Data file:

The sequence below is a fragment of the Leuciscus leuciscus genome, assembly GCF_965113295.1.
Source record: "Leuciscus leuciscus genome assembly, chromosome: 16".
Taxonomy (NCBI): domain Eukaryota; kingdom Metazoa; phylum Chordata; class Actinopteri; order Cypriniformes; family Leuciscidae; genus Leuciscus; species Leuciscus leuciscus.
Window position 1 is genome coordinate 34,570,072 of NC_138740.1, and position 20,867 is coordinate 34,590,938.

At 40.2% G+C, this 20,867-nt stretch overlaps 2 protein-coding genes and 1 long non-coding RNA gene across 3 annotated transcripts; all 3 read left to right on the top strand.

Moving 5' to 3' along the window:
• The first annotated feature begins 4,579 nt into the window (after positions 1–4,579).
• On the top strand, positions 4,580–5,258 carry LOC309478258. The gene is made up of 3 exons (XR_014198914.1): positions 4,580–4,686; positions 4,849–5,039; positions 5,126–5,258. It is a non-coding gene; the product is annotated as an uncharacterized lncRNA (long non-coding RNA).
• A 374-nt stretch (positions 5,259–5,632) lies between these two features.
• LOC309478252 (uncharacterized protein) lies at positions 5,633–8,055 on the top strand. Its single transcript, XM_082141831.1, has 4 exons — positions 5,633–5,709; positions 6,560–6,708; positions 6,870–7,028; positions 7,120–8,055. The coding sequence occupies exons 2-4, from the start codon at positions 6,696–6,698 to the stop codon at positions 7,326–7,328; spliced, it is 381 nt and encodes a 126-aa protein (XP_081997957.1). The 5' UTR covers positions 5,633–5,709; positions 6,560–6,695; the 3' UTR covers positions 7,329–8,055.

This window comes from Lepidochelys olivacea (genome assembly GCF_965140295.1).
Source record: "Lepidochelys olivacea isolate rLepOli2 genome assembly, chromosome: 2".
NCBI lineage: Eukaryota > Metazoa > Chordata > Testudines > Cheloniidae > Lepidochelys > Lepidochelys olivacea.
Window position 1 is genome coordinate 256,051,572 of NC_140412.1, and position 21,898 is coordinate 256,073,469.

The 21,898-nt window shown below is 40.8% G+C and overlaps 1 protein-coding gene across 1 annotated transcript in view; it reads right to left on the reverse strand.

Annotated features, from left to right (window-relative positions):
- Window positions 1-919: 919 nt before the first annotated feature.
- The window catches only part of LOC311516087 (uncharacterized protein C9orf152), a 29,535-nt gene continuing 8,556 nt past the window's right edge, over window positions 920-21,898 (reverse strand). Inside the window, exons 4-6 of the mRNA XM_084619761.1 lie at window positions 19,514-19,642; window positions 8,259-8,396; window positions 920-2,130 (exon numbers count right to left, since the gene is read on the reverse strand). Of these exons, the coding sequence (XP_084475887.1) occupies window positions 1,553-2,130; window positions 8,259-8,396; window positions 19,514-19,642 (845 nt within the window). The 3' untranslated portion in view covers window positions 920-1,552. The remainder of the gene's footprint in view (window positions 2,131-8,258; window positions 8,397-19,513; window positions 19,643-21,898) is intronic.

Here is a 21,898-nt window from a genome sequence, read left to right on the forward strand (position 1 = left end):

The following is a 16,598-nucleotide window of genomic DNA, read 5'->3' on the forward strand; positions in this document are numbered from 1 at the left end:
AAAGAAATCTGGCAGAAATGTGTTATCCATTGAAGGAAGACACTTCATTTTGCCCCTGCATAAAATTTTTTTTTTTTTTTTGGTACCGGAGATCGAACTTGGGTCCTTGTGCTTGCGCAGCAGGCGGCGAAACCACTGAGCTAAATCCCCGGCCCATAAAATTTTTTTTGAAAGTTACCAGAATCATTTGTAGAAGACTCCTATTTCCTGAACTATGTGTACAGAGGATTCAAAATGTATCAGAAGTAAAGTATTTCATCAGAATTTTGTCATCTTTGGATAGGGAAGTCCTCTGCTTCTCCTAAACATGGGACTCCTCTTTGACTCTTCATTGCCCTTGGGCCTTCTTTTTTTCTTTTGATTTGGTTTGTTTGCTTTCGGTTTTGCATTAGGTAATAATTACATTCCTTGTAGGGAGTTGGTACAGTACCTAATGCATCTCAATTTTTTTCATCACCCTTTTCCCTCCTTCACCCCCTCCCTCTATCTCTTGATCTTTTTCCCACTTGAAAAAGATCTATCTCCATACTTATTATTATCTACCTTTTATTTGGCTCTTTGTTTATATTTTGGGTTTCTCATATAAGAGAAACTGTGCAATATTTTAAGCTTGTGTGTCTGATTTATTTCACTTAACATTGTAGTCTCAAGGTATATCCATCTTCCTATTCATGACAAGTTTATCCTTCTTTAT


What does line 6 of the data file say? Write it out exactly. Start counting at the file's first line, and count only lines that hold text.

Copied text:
Moving 5' to 3' along the window: